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Where a number of programmes are broadcast, which are clearly linked to each other, and which deal with the same or related issues, due impartiality can be achieved across the series or a number of programmes.
The Winter Olympics - by Alex Gubbay, Sports Editor, BBC Sport Interactive
People who use the BBC Sport website demand the same standards of fair, objective, accurate and impartial reporting that they do of any other BBC News or current affairs service, be it on television, radio or online.
And yet, many regular users will also be avid supporters of the England team, whatever the sport and whether they live in the UK or elsewhere, so will expect the BBC to be behind the national side.
Striking the balance between the two is a constant editorial challenge, as I found when working at the Winter Olympics in Salt Lake City last year.
Here was an event which at first glance meant more to sports fans around the globe than it did to those in Britain.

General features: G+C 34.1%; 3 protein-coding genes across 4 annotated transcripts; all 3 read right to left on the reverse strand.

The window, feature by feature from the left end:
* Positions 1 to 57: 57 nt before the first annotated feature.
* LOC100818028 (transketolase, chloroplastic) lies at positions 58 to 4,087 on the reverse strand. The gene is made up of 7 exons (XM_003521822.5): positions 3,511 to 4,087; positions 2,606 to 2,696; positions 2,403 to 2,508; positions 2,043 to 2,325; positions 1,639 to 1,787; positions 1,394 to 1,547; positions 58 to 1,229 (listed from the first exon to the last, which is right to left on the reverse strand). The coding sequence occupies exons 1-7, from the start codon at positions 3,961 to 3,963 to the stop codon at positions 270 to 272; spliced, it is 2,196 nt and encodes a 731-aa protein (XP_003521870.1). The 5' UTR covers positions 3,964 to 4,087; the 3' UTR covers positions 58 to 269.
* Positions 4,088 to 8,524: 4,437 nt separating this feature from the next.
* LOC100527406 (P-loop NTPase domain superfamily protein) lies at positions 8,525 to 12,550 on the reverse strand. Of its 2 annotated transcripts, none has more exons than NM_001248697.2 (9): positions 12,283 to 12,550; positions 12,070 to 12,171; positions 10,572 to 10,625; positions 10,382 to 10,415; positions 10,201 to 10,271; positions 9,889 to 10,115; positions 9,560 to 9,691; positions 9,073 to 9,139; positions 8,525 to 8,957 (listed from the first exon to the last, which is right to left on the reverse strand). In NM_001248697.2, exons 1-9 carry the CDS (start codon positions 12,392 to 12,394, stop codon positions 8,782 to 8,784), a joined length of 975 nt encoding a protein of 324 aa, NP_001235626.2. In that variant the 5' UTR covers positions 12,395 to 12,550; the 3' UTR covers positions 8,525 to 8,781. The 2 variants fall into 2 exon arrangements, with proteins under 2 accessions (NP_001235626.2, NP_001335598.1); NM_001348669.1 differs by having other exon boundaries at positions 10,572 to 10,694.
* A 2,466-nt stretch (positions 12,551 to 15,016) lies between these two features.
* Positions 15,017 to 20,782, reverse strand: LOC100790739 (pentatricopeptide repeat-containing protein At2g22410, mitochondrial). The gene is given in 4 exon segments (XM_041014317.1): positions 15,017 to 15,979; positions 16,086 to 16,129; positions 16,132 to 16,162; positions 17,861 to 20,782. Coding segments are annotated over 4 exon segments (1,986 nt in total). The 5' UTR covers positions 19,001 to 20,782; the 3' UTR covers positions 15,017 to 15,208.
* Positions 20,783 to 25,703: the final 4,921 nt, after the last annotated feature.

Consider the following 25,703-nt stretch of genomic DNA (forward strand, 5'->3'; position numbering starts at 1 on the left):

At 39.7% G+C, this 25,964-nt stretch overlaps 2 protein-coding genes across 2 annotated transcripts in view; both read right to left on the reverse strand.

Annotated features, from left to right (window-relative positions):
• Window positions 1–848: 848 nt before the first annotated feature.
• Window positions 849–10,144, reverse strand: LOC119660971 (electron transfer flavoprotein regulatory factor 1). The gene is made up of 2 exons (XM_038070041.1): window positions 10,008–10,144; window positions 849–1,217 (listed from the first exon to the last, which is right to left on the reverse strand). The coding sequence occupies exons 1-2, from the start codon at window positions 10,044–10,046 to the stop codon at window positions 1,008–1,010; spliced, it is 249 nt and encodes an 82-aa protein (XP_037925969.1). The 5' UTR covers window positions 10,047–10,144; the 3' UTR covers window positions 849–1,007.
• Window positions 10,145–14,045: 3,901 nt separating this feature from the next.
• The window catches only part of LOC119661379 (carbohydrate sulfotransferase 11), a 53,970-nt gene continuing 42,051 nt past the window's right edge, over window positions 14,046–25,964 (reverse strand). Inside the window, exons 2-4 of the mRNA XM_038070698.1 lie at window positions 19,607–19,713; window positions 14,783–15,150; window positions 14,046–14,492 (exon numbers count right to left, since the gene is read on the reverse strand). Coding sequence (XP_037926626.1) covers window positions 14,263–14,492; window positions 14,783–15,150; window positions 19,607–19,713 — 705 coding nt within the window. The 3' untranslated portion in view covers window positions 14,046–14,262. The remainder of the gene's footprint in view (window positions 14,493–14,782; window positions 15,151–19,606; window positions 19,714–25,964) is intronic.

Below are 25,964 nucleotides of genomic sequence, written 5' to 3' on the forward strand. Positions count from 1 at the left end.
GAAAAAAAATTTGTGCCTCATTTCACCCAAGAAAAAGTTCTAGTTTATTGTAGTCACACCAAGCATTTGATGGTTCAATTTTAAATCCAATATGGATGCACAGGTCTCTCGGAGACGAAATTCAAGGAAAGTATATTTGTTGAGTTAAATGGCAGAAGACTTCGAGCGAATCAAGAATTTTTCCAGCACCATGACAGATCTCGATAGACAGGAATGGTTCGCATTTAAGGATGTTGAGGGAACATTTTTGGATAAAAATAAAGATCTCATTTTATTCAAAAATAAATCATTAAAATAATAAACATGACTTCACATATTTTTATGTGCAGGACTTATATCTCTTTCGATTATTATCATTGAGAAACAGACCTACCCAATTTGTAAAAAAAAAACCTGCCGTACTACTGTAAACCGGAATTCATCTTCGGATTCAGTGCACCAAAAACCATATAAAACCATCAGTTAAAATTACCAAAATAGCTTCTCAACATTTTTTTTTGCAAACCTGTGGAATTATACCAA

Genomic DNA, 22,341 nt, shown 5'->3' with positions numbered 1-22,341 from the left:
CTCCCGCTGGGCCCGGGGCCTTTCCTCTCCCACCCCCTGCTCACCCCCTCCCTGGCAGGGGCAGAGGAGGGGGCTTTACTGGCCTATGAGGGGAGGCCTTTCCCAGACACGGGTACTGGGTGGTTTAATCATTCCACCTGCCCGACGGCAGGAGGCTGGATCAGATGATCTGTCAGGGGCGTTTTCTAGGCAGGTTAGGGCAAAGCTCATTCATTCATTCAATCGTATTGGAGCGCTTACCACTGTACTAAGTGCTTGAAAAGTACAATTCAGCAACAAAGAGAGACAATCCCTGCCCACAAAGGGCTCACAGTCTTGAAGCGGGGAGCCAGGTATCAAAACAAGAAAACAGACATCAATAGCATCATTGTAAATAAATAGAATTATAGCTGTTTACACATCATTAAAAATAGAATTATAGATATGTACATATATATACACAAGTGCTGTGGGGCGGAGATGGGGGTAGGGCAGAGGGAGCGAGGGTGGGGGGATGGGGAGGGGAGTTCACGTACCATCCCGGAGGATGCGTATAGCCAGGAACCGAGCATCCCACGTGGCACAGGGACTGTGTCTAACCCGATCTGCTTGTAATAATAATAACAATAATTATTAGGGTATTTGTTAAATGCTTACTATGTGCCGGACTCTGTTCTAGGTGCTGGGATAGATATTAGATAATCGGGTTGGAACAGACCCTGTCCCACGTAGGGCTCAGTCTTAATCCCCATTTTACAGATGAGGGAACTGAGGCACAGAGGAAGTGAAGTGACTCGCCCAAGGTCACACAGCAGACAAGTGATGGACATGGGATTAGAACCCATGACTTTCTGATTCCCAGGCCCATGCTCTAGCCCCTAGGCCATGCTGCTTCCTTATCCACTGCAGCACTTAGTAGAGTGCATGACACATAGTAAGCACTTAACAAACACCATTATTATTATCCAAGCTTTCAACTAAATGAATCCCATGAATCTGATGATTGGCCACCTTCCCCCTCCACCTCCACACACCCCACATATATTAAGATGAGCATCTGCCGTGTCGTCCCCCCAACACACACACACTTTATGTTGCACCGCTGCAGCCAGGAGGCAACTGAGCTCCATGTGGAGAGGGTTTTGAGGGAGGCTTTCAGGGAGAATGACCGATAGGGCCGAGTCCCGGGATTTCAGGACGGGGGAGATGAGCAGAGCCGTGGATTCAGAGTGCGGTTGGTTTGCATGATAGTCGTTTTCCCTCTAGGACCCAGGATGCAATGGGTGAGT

With big stories like the stringent post-September 11 security and 'Skategate' to cover, as well as spectacular sporting achievements, the focus seemed clear enough.
And then from nowhere, the British women curlers grabbed gold and Alain Baxter skied his way to slalom bronze, before later being stripped of it because of a positive drug test.
Something for everybody
So which were the bigger or more important stories? What would people looking at the site want to see and read? The answer was all of it.
Our solution was to have two people in Salt Lake City, one of us concentrating on the British team's exploits, and the other focused on non-British stories.
With us in Salt Lake City and sections on the site devoted to every sport which were maintained by our team of journalists back in London, the aim was to provide the right breadth and depth of coverage.
Above all, we tried to reflect Britain's success in the context of the Games as a whole.
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